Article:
Laborers have lunch at a construction site in Doha on June 18, 2012. Reuters

Workers employed on massive construction projects in Qatar, one of the world's richest countries, face widespread abuse and are deprived of their pay and other rights, Amnesty International said in a report on Sunday, as the Middle Eastern country is set to begin preparations to host the FIFA World Cup in 2022.

About 1.35 million foreign nationals are estimated to be working in Qatar, where migrant workers constitute 94 percent of the total workforce, and as many as 90 percent of workers have their passports held by their employers, according to statistics provided by Amnesty. Contractors hired by companies such as South Korea-based Hyundai Engineering & Construction Co. (KRX:000720), Spain-based Obrascon Huarte Lain SA (MCE:OHL) and the government-owned Qatar Petroleum were also found to have been exploiting workers, the report said.

“Qatar is recruiting migrant workers at a remarkable rate to support its construction boom, with the population increasing at 20 people an hour,” Salil Shetty, secretary general of Amnesty International, said in a statement accompanying the report. “FIFA has a duty to send a strong public message that it will not tolerate human rights abuses on construction projects related to the World Cup.”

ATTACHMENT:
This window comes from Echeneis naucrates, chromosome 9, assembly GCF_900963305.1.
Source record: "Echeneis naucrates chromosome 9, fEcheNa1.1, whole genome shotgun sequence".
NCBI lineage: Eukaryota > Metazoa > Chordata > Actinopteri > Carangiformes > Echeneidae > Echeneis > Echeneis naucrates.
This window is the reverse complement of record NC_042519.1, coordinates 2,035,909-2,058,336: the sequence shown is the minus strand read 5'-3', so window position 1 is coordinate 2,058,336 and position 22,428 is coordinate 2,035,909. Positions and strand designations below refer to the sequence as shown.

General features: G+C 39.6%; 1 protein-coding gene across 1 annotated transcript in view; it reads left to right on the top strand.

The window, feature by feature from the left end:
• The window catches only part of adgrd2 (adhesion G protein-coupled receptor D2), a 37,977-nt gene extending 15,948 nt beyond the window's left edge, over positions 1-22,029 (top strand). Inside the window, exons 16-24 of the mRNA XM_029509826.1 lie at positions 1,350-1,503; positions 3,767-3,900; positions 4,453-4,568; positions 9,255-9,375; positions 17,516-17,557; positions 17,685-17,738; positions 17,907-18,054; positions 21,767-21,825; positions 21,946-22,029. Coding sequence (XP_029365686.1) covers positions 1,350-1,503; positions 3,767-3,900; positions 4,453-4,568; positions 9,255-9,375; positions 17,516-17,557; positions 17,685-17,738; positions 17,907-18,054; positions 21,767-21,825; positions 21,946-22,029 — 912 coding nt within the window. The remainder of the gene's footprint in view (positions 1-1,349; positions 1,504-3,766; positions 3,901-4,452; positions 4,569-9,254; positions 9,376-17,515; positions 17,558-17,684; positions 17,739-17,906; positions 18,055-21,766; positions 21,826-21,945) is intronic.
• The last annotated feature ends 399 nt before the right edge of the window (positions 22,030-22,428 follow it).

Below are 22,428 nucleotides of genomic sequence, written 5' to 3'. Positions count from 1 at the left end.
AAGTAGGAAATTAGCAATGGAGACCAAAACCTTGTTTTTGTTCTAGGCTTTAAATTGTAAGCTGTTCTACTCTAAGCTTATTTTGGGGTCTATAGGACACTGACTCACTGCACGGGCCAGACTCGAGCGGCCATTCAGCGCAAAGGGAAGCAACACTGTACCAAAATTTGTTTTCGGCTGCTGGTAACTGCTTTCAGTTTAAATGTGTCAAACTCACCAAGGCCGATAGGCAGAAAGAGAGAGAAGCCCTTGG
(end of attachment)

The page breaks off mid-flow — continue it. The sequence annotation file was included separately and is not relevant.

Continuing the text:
Amnesty said employees were found working up to 12 hours every day of the week, and added that its researchers heard a manager of a construction firm refer to workers as “the animals.”

Workers are often subjected to blackmail, and, in several cases examined by Amnesty, were made to sign papers falsely confirming that they received their wages so they could retrieve their passports back from employers.

Several workers, who had been promised higher wages compared to what they could receive back home, also suffer severe psychological distress due to their inability to support families back home, as wages often fall short or are delayed for weeks and months, according to the report.

Since Qatar has a “sponsorship” system for recruiting migrant workers, their presence in the country is supported by the employer who recruited them, meaning they are not free to look for another job within the country.

Earlier in November, Francois Crepeau, U.N. Special Rapporteur on the human rights of migrants, had called on Qatar to scrap the sponsorship system saying it is a “stain” on the country and “a source of abuse against migrants.”

“Behind the often complex contractual chains linked to employment in Qatar lie the widespread and routine abuse of migrant workers – in some cases amounting to forced labor,” James Lynch, researcher on Gulf Migrants’ Rights at Amnesty International, said in the statement.